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2 year old with Men B on Sunshine Coast

A young girl from the Central Coast has been diagnosed with meningococcal disease.

The Central Coast Local Health District has announced the confirmed case today, which is the third across the region this year.

The toddler, 2, was stabilised at Gosford Hospital before being transferred to the Sydney Children’s Hospital, Randwick, where she remains in a stable condition.

The Local Health District is reminding the community to be aware of the symptoms of the disease.

In July a woman, 65, from the coast was diagnosed with the W strain of the disease after becoming unwell visiting family in Victoria.

The first case for the region this year was in May with a woman, 81, confirmed with the Y strain of the disease. The woman made a full recovery.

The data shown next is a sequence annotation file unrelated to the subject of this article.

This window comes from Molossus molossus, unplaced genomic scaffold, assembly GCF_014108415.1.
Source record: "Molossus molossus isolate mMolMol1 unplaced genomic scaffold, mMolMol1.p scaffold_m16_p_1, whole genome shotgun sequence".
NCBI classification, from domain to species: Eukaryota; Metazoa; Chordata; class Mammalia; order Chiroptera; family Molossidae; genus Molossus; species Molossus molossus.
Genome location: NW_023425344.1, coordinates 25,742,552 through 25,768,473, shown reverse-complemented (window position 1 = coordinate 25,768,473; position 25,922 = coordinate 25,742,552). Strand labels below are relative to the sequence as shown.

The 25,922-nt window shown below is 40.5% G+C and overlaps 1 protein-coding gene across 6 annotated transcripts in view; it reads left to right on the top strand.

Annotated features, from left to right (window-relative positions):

Central Coast Local Health District Director Public Health Dr Peter Lewis said close contacts of the two-year-old had received clearance antibiotics to reduce the risk of it being spread.

“Meningococcal bacteria are not easily spread from person-to-person and the bacteria do not survive well outside the human body,” Dr Lewis said.

“Although meningococcal disease is very uncommon in NSW it can be a very serious illness and it is important that the community are aware of the symptoms and seek early medical care.”

Symptoms of meningococcal disease may include sudden onset of fever, headache, neck stiffness, joint pain, a rash of red-purple spots or bruises, dislike of bright lights nausea and vomiting.

The bacteria is spread between people in the secretions from the back of the nose and throat. This generally requires close and prolonged contact with a person carrying the bacteria who is usually completely well.

Vaccination for meningococcal disease, types A, C, W and Y, is available on the National Immunisation Program for infants at 12 months of age and adolescents in Year 10.

Any adolescents aged 15 to 19 years who miss the vaccine in school are eligible for a free vaccine from their GP.

People can seek advice from their GPs on vaccination against strains of meningococcal disease.

SOURCE: Daily Telegraph

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